I recently watched the tail end of a documentary on the writer Annie Proulx. I don't remember what it was called and have failed to find it on google. It followed her research journey (18 months worth) prior to writing the book 'That Old Ace in the Hole'. I remember reading her book, 'The Shipping News' and having a challenging time with the prose, suffice to say her style is unique; I found the dialogue about that from other writers quite interesting. I believe she spent quite awhile in Texas but traveled to other places as well to get her information. What fascinated and exhausted me was observing her meticulous procedure after having gathering an inexhaustible load of material and photographs. I mean this woman would sit on atop mountains and draw/watercolor(?) the area, gather as much information about the tiniest of details that usually aren't even used save for a sentence or two. She finally got home and it showed the mounds of material sitting on the floor. I forget if she said it took one or two weeks just to get everything in order, we are talking long days of filing through all that stuff. Then she hand writes the book in this very austere looking room on a cold looking wooden table.
At the end of the show she talked about how she doubted she would write another piece of fiction. She sounded tired of it, the whole process was exhausting and I got the feeling she dreaded having to go through all of that rigamorole anytime soon. I thought about art and how if I had to do even half of that I wouldn't bother. I realized there really are two kinds (probably more) of artists, those who think about everything before they even do something and those who just do. Neither is better than the other I suppose but it is interesting to me the process we go through.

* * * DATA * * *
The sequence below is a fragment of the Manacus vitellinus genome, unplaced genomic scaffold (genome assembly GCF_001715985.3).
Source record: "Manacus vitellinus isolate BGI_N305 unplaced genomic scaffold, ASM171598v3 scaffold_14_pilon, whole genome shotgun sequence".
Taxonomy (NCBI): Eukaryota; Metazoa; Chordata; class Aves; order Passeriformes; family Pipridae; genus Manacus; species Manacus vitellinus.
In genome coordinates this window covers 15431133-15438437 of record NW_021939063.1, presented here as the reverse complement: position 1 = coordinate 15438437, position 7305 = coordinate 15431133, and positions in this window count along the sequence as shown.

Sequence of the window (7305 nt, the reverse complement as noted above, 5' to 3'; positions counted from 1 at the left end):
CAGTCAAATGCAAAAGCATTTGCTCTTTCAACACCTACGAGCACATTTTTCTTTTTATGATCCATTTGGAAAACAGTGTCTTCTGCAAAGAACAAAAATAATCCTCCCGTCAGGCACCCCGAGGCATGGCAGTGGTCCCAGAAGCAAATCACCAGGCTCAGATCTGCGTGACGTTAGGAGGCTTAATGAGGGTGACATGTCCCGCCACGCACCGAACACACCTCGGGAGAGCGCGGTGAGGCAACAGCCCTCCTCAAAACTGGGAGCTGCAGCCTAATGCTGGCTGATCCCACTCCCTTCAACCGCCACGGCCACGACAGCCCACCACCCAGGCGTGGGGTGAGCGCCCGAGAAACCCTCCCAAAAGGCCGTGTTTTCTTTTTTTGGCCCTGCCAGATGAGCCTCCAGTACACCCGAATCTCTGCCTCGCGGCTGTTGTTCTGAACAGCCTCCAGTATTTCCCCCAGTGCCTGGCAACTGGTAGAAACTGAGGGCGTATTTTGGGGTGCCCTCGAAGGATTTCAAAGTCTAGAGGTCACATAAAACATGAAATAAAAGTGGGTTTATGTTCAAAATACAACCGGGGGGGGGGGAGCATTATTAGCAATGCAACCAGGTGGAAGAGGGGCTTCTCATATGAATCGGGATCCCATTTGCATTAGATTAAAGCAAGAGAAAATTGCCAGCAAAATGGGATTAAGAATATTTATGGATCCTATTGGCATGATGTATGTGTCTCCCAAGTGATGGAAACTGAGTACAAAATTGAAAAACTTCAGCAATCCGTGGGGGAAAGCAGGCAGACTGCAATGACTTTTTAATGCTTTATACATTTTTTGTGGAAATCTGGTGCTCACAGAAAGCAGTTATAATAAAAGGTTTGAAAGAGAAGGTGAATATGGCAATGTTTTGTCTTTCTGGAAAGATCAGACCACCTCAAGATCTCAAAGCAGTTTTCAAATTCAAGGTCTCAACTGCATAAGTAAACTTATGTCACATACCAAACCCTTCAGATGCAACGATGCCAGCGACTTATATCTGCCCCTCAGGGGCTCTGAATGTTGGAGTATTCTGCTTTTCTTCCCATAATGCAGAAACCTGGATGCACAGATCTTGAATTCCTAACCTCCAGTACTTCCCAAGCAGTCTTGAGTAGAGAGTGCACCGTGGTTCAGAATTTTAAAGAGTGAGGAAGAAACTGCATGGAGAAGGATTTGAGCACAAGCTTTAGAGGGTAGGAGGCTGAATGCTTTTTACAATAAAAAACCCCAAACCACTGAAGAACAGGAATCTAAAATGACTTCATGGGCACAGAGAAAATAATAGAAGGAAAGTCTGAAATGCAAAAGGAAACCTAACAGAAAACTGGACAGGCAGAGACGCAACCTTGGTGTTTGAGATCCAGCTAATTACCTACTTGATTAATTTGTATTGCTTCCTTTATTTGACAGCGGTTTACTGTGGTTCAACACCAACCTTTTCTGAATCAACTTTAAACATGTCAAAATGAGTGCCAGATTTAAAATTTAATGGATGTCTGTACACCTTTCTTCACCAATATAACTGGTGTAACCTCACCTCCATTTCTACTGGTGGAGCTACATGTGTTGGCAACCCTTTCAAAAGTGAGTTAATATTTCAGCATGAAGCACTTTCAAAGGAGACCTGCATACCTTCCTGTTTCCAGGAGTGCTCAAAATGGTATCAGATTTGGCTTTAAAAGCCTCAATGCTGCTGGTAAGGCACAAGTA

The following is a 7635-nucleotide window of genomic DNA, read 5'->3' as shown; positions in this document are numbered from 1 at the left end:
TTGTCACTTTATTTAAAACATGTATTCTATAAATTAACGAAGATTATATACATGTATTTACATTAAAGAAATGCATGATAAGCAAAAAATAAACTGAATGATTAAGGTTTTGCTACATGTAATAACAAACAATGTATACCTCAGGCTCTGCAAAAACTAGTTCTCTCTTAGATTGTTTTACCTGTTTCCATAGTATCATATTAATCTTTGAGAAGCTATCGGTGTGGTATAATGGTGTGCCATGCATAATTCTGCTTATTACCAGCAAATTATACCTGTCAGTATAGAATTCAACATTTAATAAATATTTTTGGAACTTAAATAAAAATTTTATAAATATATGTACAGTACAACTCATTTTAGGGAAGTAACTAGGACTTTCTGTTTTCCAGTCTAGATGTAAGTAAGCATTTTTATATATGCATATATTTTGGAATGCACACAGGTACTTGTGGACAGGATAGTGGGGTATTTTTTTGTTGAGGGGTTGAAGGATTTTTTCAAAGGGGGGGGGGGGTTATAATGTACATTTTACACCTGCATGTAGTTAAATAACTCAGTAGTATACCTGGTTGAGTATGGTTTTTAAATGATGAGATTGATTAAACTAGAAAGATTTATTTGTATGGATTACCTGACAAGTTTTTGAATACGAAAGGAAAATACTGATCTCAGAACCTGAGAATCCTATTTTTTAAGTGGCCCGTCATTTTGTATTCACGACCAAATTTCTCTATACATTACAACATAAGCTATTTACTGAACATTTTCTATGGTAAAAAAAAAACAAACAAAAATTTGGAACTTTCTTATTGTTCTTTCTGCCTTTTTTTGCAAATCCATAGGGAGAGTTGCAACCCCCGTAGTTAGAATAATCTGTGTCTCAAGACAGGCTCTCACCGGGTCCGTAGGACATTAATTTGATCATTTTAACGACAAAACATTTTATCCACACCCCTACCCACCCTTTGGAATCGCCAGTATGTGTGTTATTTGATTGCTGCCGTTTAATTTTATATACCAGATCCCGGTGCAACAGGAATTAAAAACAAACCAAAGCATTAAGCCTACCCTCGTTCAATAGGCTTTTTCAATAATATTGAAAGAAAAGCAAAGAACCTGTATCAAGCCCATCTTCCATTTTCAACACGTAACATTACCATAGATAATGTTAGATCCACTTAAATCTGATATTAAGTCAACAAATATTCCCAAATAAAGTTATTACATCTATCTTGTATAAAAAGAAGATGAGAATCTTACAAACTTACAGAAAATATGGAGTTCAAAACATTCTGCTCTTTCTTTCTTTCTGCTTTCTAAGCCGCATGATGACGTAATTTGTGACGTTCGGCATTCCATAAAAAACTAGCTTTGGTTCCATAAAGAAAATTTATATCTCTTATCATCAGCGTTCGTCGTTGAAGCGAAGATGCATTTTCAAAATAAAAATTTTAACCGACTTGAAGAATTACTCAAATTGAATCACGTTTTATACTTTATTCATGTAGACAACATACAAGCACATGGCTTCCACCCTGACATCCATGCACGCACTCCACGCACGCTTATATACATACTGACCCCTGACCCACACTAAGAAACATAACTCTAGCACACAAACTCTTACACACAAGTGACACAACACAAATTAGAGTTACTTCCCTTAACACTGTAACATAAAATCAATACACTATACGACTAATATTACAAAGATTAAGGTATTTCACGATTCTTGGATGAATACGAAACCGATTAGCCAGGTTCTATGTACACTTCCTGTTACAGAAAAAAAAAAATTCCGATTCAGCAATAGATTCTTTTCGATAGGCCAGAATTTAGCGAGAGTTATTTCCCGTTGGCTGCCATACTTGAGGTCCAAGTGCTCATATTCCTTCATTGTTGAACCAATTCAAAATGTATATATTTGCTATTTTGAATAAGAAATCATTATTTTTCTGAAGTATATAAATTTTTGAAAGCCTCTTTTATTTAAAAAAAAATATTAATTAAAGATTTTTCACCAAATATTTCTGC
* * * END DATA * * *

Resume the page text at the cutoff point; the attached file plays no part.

Tod just bought a piece of art from someone and when he opened the box and pulled the piece out I saw simplicity and complexity. When Tod wrote an email to this person and received more information on how this piece came about, it was really cool to see that indeed no great thought was put into this. The piece sort of made itself by accident (that is my take on it). The artist had worked with his father and his father had saved these little objects for ten years and one day gave them to him. A teacher also gave him the cylinders that these objects were then put into. These dozen or so cylinders were then glued together to form a unique shape. That was probably the most complicated looking thing about an otherwise simple piece of art. This artist also makes welded sculptures out of objects that again, a teacher gave him boxes of these same objects and whala, he just welded them together into intricate recognizable objects. I think that is fascinating how a work may look complicated and be much less so than you would have thought. I know other artists who labor over a work prior to even actually starting it and most times you would never know. I just find it interesting how both styles can get you to the same place.
I don't really have any point. Just noticing and enjoying how others, myself included, go about this business of making art. As if you didn't know, I'm not one who sits there for hours or days intentionally thinking out how something is going to happen. I learn by experimenting. I have happy accidents and sometimes treacherous discoveries. It really is about being guided (I think ellen commented on this which really opened my eyes up) by the materials and letting things happen. If I get stuck on something I am not one to sit there pushing too long, I'm learning to get away from it, the simpler the better. It can be antagonizing sometimes to walk away from something and just WAIT but it is how I seem to work best. Sometimes the simplest of things can be the most daunting for me. I am making a new mini edition of functional art pieces that are by far the 'easiest looking' of pieces but of course they aren't. I have skills to learn as well as material knowledge to master. Let's hope I finish by THIS Christmas not next :)